You could see that the dominance of Infiniti Red Bull Racing over the past four seasons was one of the most impressive when it comes to the eras that have been a part of Formula One’s history. But there is only one beast that tore through a season unlike any other: McLaren-Honda MP4-4.
In 1988, this car, powered by a 1.6 litre V6 turbocharged engine, won all bar one of the sixteen Grand Prix that season, and saw a new addition to the ranks of champions in the form of the late Ayrton Senna.
It also bore major significance, as Ron Dennis aligned himself with the Japanese automotive giant to go for major success, with Senna’s relationship with Honda bringing a further dynamic to the team’s performance. The Brazilian’s work at Lotus for the previous three years had helped to bring Honda into the equation.
One of the major characteristics of the car was the low-line concept that Gordon Murray had first used back in his days at Brabham, which only brought disaster due to the BT55’s BMW engine having issues such as oil starvation and severe turbo lag.
It simply worked because of the Honda V6 engine slotting in very well with the carbon-fibre chassis, and due to the low sitting position, it enhanced the MP4-4’s centre of gravity. Any car with a lower centre of gravity will have better handling characteristics and enhance the mechanical grip that keeps the car stuck to the track.
Switching to the Honda RA168-E engine for that year was a challenge for the Japanese manufacturer in terms of fuel economy, due to the governing body reducing the fuel capacity of the cars by 23 percent. But performance was not to be completely compromised, as reliability was also another aspect that every engine supplier needs to ensure successful times. The amount of turbo boost pressure was a saving grace for Dennis’ squad, as they decided against using a revised version of the previous TAG engine, which was producing 1,060bhp and 960bhp in qualifying and race trim respectively.
With a new engine to help adapt to the new changes, it was the marriage of a technical dream that would make the season one to remember, especially as the driving position that is now ‘de rigeur’ in modern-day Formula One was on the edge of perfection. The driver’s helmet had to be at a certain point below the mandatory roll bar, which was not to the liking of drivers like Alain Prost.
This in turn also helped to reduce drag and enhance the aerodynamic properties, so a high-octane missile was unleashed on the Formula One world. It even surpassed a predecessor in the form of the TAG-Porsche powered MP4-2 when it came to the results that the MP4-4 achieved in qualifying and races. The outright one lap pace was at some point three seconds faster than the rest of the field, which was especially the case when the car’s potential was fully exploited at tracks like Monza.
In some respects, one team Brawn GP has mirrored the transition from one engine supplier to another when it comes to making a call that works out for the best back in 2009. Even at that point, the team could not keep its early run of good form due to an unsecure future and the rest of the pack being able to made significant inroads when it came to development.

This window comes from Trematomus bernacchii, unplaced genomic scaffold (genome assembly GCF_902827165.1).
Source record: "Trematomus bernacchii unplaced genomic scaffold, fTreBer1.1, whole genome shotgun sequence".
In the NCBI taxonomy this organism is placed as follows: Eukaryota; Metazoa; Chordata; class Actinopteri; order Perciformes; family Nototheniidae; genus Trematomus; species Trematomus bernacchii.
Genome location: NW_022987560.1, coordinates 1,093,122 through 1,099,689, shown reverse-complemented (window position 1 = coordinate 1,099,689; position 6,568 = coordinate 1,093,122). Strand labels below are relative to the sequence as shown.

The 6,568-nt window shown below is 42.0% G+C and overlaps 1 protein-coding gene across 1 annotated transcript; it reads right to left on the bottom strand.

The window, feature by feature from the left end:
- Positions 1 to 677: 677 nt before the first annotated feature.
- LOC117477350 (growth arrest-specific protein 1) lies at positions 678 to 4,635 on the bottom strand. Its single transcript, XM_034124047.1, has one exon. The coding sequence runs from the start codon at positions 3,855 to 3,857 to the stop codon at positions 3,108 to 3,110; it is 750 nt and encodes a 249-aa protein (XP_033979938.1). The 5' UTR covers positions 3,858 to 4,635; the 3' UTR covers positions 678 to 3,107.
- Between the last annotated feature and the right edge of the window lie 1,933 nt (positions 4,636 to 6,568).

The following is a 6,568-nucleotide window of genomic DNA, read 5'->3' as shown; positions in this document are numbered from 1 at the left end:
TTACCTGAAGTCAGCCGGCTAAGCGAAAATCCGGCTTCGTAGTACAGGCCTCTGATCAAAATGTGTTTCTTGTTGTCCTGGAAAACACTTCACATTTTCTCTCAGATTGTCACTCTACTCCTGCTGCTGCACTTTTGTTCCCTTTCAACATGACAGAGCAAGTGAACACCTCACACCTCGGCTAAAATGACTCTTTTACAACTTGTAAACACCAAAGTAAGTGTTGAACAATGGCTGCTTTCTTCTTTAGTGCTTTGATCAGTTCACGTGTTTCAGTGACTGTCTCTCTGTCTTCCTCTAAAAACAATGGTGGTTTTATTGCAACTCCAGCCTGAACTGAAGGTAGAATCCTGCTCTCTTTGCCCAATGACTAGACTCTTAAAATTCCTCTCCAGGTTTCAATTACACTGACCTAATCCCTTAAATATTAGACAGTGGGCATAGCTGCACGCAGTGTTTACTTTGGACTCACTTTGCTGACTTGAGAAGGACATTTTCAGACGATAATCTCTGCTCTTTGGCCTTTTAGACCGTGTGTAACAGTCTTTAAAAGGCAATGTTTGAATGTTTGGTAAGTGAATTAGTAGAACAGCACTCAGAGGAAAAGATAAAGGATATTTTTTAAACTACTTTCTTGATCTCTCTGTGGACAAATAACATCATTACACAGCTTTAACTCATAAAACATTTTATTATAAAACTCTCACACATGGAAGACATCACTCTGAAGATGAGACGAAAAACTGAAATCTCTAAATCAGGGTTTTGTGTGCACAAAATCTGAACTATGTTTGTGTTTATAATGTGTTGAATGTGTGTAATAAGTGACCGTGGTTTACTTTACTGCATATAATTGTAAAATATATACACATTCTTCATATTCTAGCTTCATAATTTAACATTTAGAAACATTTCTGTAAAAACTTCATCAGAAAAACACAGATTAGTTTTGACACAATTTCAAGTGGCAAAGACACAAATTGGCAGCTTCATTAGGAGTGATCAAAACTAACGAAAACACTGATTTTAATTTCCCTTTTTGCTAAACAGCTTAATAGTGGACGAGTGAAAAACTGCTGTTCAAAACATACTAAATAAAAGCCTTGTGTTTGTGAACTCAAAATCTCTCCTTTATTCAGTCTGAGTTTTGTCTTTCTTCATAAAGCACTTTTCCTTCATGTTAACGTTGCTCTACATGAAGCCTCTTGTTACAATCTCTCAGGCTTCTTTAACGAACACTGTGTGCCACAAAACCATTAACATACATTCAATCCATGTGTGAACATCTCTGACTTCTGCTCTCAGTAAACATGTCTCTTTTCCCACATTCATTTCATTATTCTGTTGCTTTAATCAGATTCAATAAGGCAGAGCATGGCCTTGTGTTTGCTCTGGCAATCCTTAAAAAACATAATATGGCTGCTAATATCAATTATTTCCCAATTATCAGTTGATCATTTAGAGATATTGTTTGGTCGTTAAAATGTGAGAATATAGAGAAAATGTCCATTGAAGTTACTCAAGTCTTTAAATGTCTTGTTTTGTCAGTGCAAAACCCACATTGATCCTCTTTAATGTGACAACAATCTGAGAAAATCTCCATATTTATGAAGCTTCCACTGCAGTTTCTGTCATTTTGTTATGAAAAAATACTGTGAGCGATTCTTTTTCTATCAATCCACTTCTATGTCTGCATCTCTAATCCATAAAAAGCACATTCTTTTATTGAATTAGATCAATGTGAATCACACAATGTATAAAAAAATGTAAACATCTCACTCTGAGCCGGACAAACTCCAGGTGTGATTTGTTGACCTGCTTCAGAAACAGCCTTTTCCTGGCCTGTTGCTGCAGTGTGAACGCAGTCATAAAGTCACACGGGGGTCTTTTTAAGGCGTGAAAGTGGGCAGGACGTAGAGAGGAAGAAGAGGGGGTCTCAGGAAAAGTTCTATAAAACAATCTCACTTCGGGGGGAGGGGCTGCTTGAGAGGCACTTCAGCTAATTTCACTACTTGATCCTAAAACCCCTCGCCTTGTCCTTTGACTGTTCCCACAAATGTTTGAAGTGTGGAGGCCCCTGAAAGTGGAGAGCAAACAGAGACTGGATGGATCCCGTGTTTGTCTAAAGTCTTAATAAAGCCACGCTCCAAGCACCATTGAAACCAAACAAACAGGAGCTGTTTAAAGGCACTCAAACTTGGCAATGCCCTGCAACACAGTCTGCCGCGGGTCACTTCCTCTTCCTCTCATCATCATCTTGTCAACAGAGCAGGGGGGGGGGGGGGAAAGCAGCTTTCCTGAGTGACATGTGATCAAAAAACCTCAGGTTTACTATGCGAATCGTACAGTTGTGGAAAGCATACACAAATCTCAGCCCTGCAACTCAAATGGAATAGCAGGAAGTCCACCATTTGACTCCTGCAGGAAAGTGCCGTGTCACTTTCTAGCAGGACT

Such was the single mindedness of Dennis and the team that it was a case of not holding back in the race for glory. His two drivers that year were fighting tooth and nail to got for the ultimate prize also further helped to gain that success, with a car that clearly changed the way F1 cars have been designed in subsequent generations.
The regulations may have changed and evolved the sport into its current configuration, but in the last turbo era, the McLaren-Honda MP4-4 took no prisoners and didn’t hold back in the hands of its drivers. It is a car unlike any other and one that has made its mark in the history of the Formula One world. A car of its kind that we will never see the likes of again.
TECH TALK WITH WILLIAM TYSON
McLaren’s 1988 MP4/4 needs no introduction. After only one day of testing before the season began, the car was already at least a second a lap faster than its predecessor. A complete castaway from the 1987 MP4/3, the slender nose and overall lower appearance paved the way for Formula 1 design of the future. Its core foundations were based on the rather unsuccessful 1986 Brabham BT55, with Gordon Murray (the lead designer of the BT55) assisting with developments on the MP4/4.
McLaren’s partnership with Honda during the last year of turbo-charged power (until 2014, of course) was integral to their dominant success. Whilst a lot of engine manufacturers were concentrating hard on the naturally aspirated engines that would come into place in 1989 onwards, Honda developed a very short, compact 1.5l V6 turbo, mounted very low in the car. Whereas the BT55 had also utilised mounting a smaller engine longitudinally in the same way as the MP4/4, McLaren opted to lower the crankshaft which also allowed the gearbox to hunker the floor of the car, reducing the centre of gravity and boosting corner speed.
Another benefit of this layout was how the bodywork that wrapped around the engine freed up airflow to the rear wing which, back in the 80s, were pretty big and contributed a huge amount to the car’s overall downforce. Allied to the fact that the team also chose to place the driver in a slightly more horizontal position (something that had not been done since the late 60s), centre of gravity was further reduced, so it was win-win-win!
As with most successful racing cars, there is often not one silver bullet that makes it quick, but a combination of numerous smaller details that rack up to better laptime. In the case of the MP4/4, nothing was overlooked to find ultimate racing perfection.
Images (in order) courtesy of Wikimedia Commons, Alex Goldschmidt and Octane Photographic.